Author(s): Baines CP, Kaiser RA, Sheiko T, Craigen WJ, Molkentin JD
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Abstract Mitochondria are critically involved in necrotic cell death induced by Ca(2+) overload, hypoxia and oxidative damage. The mitochondrial permeability transition (MPT) pore - a protein complex that spans both the outer and inner mitochondrial membranes - is considered the mediator of this event and has been hypothesized to minimally consist of the voltage-dependent anion channel (Vdac) in the outer membrane, the adenine-nucleotide translocase (Ant) in the inner membrane and cyclophilin-D in the matrix. Here, we report the effects of deletion of the three mammalian Vdac genes on mitochondrial-dependent cell death. Mitochondria from Vdac1-, Vdac3-, and Vdac1-Vdac3-null mice exhibited a Ca(2+)- and oxidative stress-induced MPT that was indistinguishable from wild-type mitochondria. Similarly, Ca(2+)- and oxidative-stress-induced MPT and cell death was unaltered, or even exacerbated, in fibroblasts lacking Vdac1, Vdac2, Vdac3, Vdac1-Vdac3 and Vdac1-Vdac2-Vdac3. Wild-type and Vdac-deficient mitochondria and cells also exhibited equivalent cytochrome c release, caspase cleavage and cell death in response to the pro-death Bcl-2 family members Bax and Bid. These results indicate that Vdacs are dispensable for both MPT and Bcl-2 family member-driven cell death.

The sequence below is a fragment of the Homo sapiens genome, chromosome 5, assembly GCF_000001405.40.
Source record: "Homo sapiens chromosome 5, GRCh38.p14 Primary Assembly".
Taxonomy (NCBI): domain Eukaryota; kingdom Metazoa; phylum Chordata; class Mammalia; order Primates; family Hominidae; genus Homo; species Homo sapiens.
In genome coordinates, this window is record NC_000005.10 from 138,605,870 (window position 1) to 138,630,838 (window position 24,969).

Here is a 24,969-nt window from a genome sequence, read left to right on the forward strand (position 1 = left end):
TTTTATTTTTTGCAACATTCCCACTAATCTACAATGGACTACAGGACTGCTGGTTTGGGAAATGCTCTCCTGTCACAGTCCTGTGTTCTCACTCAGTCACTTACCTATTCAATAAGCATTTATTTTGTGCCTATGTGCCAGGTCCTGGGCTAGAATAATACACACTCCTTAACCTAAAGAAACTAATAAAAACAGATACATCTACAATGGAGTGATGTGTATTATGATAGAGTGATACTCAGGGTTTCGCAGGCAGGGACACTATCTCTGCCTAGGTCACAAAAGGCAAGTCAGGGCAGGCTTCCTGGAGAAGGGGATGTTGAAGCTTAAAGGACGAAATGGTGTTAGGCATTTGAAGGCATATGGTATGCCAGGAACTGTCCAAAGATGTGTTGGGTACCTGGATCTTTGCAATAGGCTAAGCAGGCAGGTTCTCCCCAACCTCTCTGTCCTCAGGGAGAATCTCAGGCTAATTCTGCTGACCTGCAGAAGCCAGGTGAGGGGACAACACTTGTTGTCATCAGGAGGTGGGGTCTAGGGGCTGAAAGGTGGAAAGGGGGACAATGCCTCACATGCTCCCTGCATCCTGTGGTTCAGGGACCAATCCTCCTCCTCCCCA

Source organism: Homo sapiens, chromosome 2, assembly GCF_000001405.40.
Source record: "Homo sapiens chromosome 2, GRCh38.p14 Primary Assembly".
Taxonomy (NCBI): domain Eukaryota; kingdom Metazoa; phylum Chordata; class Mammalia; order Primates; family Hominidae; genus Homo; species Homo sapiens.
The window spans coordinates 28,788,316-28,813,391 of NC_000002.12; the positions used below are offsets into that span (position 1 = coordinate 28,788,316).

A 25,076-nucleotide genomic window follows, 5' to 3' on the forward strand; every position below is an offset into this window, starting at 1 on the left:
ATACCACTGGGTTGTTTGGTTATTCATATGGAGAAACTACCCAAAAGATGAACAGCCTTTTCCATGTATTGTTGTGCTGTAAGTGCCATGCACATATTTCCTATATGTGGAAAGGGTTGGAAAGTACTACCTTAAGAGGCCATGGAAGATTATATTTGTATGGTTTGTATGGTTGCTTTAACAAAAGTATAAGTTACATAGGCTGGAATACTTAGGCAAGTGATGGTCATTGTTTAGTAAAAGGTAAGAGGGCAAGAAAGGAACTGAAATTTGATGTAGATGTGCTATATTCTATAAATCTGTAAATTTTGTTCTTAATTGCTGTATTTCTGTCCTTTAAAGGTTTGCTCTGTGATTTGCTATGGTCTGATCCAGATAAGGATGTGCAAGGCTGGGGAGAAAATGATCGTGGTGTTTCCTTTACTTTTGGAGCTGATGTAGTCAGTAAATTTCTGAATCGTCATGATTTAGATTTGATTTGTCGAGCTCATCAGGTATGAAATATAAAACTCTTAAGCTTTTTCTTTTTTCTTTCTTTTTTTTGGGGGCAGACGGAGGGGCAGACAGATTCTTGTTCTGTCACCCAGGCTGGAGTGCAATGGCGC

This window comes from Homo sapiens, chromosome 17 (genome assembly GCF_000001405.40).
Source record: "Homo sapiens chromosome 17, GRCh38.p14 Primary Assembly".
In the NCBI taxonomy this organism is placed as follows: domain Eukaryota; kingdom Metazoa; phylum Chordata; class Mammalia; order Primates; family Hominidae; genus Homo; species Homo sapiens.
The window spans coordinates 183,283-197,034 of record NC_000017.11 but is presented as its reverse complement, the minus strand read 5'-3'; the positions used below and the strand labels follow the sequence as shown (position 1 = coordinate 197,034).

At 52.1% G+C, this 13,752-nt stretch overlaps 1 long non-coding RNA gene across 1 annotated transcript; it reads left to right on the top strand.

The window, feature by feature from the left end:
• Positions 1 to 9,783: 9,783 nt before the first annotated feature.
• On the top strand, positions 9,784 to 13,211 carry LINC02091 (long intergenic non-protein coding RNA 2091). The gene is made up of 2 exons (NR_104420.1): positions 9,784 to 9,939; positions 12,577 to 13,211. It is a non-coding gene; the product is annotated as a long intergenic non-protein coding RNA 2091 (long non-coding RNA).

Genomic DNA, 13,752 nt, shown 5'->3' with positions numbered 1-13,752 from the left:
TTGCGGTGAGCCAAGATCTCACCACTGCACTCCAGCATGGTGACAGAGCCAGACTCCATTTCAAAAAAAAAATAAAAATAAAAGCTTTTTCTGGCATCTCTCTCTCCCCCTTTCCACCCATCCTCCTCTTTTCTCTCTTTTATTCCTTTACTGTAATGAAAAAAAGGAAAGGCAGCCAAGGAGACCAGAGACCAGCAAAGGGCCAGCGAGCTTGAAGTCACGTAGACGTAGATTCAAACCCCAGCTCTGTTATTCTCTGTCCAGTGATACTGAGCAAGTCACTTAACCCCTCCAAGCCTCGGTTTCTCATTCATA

This article was published in Nat Cell Biol
and referenced in Journal of Clinical & Experimental Pharmacology